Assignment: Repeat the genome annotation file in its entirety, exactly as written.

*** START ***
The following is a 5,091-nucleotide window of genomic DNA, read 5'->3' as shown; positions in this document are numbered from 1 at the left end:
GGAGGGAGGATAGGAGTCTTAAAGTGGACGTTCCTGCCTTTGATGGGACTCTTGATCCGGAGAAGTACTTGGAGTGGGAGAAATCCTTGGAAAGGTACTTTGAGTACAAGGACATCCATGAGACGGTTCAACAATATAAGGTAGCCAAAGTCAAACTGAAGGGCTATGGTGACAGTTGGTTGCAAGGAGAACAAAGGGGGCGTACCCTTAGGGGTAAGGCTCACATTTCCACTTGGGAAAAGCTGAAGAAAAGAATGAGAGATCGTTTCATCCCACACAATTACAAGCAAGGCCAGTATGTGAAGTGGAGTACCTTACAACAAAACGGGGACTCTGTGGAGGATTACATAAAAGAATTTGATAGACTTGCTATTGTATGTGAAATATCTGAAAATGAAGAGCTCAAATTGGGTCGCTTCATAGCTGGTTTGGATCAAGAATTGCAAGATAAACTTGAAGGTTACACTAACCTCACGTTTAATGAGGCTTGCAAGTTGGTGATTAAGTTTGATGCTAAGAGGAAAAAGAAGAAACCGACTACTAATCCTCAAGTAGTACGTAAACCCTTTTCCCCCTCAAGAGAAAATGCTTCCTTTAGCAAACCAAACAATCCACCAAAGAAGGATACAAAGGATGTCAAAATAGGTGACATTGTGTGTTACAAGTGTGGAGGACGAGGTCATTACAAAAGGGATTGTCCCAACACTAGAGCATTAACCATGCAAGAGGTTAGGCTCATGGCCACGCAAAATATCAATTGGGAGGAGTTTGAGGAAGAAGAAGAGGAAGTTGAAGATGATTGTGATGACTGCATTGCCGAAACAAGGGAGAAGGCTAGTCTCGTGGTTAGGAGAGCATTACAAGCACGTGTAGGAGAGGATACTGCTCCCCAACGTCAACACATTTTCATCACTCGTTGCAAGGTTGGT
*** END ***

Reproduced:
The following is a 5,091-nucleotide window of genomic DNA, read 5'->3' as shown; positions in this document are numbered from 1 at the left end:
GGAGGGAGGATAGGAGTCTTAAAGTGGACGTTCCTGCCTTTGATGGGACTCTTGATCCGGAGAAGTACTTGGAGTGGGAGAAATCCTTGGAAAGGTACTTTGAGTACAAGGACATCCATGAGACGGTTCAACAATATAAGGTAGCCAAAGTCAAACTGAAGGGCTATGGTGACAGTTGGTTGCAAGGAGAACAAAGGGGGCGTACCCTTAGGGGTAAGGCTCACATTTCCACTTGGGAAAAGCTGAAGAAAAGAATGAGAGATCGTTTCATCCCACACAATTACAAGCAAGGCCAGTATGTGAAGTGGAGTACCTTACAACAAAACGGGGACTCTGTGGAGGATTACATAAAAGAATTTGATAGACTTGCTATTGTATGTGAAATATCTGAAAATGAAGAGCTCAAATTGGGTCGCTTCATAGCTGGTTTGGATCAAGAATTGCAAGATAAACTTGAAGGTTACACTAACCTCACGTTTAATGAGGCTTGCAAGTTGGTGATTAAGTTTGATGCTAAGAGGAAAAAGAAGAAACCGACTACTAATCCTCAAGTAGTACGTAAACCCTTTTCCCCCTCAAGAGAAAATGCTTCCTTTAGCAAACCAAACAATCCACCAAAGAAGGATACAAAGGATGTCAAAATAGGTGACATTGTGTGTTACAAGTGTGGAGGACGAGGTCATTACAAAAGGGATTGTCCCAACACTAGAGCATTAACCATGCAAGAGGTTAGGCTCATGGCCACGCAAAATATCAATTGGGAGGAGTTTGAGGAAGAAGAAGAGGAAGTTGAAGATGATTGTGATGACTGCATTGCCGAAACAAGGGAGAAGGCTAGTCTCGTGGTTAGGAGAGCATTACAAGCACGTGTAGGAGAGGATACTGCTCCCCAACGTCAACACATTTTCATCACTCGTTGCAAGGTTGGT